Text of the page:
And then Harvard University came out with an extensive study enforcing this insight.  As the New Yorker magazine noted:

“The researchers found that participants were less productive when they’d viewed pleasant outdoor photographs. Instead of focussing on their work, they focussed on what they’d rather be doing—whether or not it was actually sunny or rainy outside (though the effect was stronger on sunny days). The mere thought of pleasant alternatives made people concentrate less.”

Is this really any surprise?  Most of us sense our energies depleting in hot months and seek relaxation as a result. Yet in one podcast I listened to on Canada Day, I heard an entrepreneur billionaire complain that summer costs businesses money and that workers wake up to the fact that it was time for them to get less summer holidays and to spend more time at work to make up for their lack of summer productivity.

This is ever the way things are going these days, as the free market continues its rabid pursuit of the bottom line and wealth chases itself around the world.  Fearing for their jobs, workers are being increasingly forced to trade some peace of mind for a precarious form of job security.

We are naturally structured to adapt to the seasons and we’ve been doing it for millennia.  Employment productivity is merely one part of our lives and the need to regroup, to unwind, to recharge the batteries, to connect with others and to become inspired by other things besides money is essential to our mental health.  When research reveals that people become more distracted in summer weather, there’s a reason for that response, whether corporate leaders wish to acknowledge it or not. That same research finds that people become increasingly happier as the days and nights get warmer and that contentment erodes once days get shorter and darker.  The best season for that is summer and it’s only right that we fight for our own place within it.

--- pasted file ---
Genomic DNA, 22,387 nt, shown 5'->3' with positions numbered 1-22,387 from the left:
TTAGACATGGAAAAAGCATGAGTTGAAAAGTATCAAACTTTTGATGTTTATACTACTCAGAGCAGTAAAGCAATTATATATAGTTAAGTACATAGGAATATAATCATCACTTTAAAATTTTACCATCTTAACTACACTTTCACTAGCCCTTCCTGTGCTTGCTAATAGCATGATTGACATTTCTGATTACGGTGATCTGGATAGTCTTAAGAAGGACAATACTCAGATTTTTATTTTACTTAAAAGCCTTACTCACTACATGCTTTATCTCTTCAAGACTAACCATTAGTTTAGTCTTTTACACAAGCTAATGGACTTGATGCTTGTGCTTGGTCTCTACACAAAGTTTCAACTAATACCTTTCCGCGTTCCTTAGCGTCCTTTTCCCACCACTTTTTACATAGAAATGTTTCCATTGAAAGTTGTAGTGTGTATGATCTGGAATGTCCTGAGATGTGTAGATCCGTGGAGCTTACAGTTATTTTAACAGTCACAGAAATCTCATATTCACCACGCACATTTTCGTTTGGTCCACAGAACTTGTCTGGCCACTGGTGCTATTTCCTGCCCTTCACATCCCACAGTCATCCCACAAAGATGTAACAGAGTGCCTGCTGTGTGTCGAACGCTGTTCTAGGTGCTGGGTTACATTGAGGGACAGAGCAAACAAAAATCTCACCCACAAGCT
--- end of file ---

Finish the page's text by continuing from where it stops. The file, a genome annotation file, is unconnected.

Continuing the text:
Summer days can be about many things – relaxation, introspection, refinement, sports, family and friends, meditation, personal growth – but in an era when workers are being pressured to a destructive degree they must also become days of rebellion. It’s not just our own peace of mind we are fighting for but a society that places the growth of the human spirit above all else.  Actually, that’s likely better said by Oriana Green: “I am Summer, come to lure you away from your computer… come dance on my fresh grass, dig your toes into my beaches.”  Sometimes such things become acts of defiance and we have every responsibility to become the defiant ones.

Summer Reflections – Don’t Let Them Die

Posted on July 10, 2018